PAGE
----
EBS: How to Connect to SFTP from Linux in Everbridge Suite

SFTP and Linux

This document describes how to connect to SFTP from Linux and assumes familiarity with basic Linux commands and conventions.

NOTE: Unlike the instructions that you can download for WinSCP, there is no need to convert the key file for use from a Linux host. Since the key is generated on a Linux host (Everbridge’s server), it’s already in the correct format.

Obtaining the Private Key

**Please note: NEVER, EVER, EVER, send an org’s private key over an unencrypted communication channel such as email. Doing so breaks the “chain of custody” so to speak and most clients would consider that key compromised.**
  1. The key is available under Settings > Contacts and Groups or Contacts/Assets > Security.
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  1. If for some reason you need to generate a new key (say you emailed the key unencrypted to the client, which you should never do), simply click the Generate a New Key link and then download the new key file.

Save the key file on the Linux host in


  1. Your .ssh directory is automatically created when you use the sftp command for the first time. If you have never used sftp before under this user account please create the directory first using:

$ mkdir $HOME/.ssh && chmod 700 $HOME/.ssh

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  1. Next, you need to ensure the permissions on the key file are correct. Incorrect permissions (e.g. group or world readable) will give you an error like this when attempting to connect:

Permissions 0644 for '/home/[user]/.ssh/keyfile' are too open.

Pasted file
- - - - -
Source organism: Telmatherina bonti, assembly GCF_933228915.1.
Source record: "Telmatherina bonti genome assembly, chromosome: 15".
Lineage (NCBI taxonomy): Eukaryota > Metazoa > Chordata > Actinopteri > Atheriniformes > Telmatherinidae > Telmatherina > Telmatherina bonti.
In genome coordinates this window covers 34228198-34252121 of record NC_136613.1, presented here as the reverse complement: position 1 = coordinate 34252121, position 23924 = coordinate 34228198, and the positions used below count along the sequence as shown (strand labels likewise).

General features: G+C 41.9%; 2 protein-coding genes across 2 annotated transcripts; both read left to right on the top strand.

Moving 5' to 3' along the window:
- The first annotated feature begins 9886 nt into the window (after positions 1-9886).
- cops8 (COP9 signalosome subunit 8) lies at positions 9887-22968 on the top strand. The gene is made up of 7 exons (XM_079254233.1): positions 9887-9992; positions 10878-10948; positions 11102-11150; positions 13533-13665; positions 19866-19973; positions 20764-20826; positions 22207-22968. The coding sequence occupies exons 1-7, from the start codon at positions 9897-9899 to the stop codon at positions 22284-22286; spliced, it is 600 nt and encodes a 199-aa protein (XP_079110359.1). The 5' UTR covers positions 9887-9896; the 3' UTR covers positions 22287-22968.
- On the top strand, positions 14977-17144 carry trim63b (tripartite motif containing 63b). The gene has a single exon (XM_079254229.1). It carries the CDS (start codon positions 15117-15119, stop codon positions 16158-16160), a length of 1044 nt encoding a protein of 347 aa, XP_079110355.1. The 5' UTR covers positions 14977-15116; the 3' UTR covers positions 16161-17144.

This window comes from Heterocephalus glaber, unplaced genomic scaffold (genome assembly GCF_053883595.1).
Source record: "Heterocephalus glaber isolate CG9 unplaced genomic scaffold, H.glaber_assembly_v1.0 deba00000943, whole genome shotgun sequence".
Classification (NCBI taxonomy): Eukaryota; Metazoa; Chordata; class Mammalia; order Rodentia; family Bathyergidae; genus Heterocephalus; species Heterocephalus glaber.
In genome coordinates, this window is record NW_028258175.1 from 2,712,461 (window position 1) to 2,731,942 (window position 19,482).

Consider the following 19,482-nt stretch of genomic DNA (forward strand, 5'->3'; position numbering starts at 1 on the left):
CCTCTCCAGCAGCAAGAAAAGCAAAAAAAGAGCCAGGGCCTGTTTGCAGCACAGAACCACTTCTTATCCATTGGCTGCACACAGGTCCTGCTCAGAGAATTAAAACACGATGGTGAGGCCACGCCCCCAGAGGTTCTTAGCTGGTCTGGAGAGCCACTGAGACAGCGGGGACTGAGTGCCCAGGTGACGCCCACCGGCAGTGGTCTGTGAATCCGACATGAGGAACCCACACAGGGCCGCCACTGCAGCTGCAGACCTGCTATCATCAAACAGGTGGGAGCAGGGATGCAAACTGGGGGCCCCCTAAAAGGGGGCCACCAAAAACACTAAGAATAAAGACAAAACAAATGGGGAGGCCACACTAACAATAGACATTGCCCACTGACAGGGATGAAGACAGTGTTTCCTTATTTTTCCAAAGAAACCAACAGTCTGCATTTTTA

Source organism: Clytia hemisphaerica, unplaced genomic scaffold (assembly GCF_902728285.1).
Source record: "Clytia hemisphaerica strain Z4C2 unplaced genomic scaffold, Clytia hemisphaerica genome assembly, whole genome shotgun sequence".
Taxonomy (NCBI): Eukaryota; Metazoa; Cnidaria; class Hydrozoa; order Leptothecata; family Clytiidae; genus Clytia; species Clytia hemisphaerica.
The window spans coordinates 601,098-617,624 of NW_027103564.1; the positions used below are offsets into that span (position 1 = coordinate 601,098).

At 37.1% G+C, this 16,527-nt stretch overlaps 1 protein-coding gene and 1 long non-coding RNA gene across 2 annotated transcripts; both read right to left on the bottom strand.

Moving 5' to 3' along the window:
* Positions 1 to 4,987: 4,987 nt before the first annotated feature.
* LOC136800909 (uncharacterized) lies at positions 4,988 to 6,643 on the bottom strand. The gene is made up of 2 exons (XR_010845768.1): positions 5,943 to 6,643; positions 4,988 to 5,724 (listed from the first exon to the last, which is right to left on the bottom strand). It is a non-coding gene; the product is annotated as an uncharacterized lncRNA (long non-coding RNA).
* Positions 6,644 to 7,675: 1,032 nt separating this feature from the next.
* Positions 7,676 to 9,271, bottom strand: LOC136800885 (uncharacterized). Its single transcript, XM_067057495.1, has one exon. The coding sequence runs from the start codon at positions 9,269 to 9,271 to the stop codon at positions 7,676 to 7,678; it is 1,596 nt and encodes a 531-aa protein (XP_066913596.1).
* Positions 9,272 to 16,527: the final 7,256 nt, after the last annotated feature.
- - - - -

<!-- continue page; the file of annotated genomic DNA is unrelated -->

It is recommended that your private key files are NOT accessible by others.

This private key will be ignored.
bad permissions: ignore key: /home/[user]/.ssh/keyfile

  1. To apply the correct permissions to the key file, use this command:
$ chmod 600 $HOME/.ssh/[name+of+keyfile].key

The key file should look like this once you have fixed the permissions

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Next, we’ll set up an ssh config file with the configuration for the Everbridge SFTP host.

  1. Create a new file (or edit it if the file already exists) called


  1. In the config file, enter the following block of text, replacing the User placeholder and the actual name of your key file. Save the file when you are done.

Host everbridge
        User [Your EB Org ID]
        HostName sftp-us.everbridge.net
        IdentityFile ~/.ssh/[name+of+keyfile].key

  1. To connect to the Everbridge SFTP server, all you need to do is reference the config section by the alias you defined (the alias in the above example is “everbridge” on the first line).

$ sftp everbridge

  1. If for some reason, the client cannot or will notset up an ssh config file, you can always pass the ssh config parameters along with the command line.

$ sftp -oIdentityFile=$HOME/.ssh/[name+of+keyfile].key [org ID]@sftp-us.everbridge.net

The First Time You Connect

The very first time you connect to the Everbridge SFTP server, you will be asked to confirm that you want to continue connecting to an unknown host.

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The host’s signature will be added to


This file will be created automatically if it does not exist.

Adding a Passphrase to the Key File

While using a key file for authentication removes the need for a password, some clients may still wish for an extra layer of security. In that case, a passphrase can be added on to the key file. Think of a passphrase as a password to “open” the key file for use in the SFTP connection.

To do this, use the ssh-keygen command with the –p and –f flags.

~/.ssh $ ssh-keygen -p -f MWallick+Sandbox+ORG.key
Key has comment 'MWallick+Sandbox+ORG.key'
Enter new passphrase (empty for no passphrase):
Enter same passphrase again:
Your identification has been saved with the new passphrase.
~/.ssh $

If you ever need to remove the passphrase from the key file, use the same command as before. The difference here is that you must first enter the passphrase, then just hit enter twice to specify no passphrase.

~/.ssh $ ssh-keygen -p -f MWallick+Sandbox+ORG.key
Enter old passphrase:
Key has comment 'MWallick+Sandbox+ORG.key'
Enter new passphrase (empty for no passphrase):
Enter same passphrase again:
Your identification has been saved with the new passphrase.
~/.ssh $

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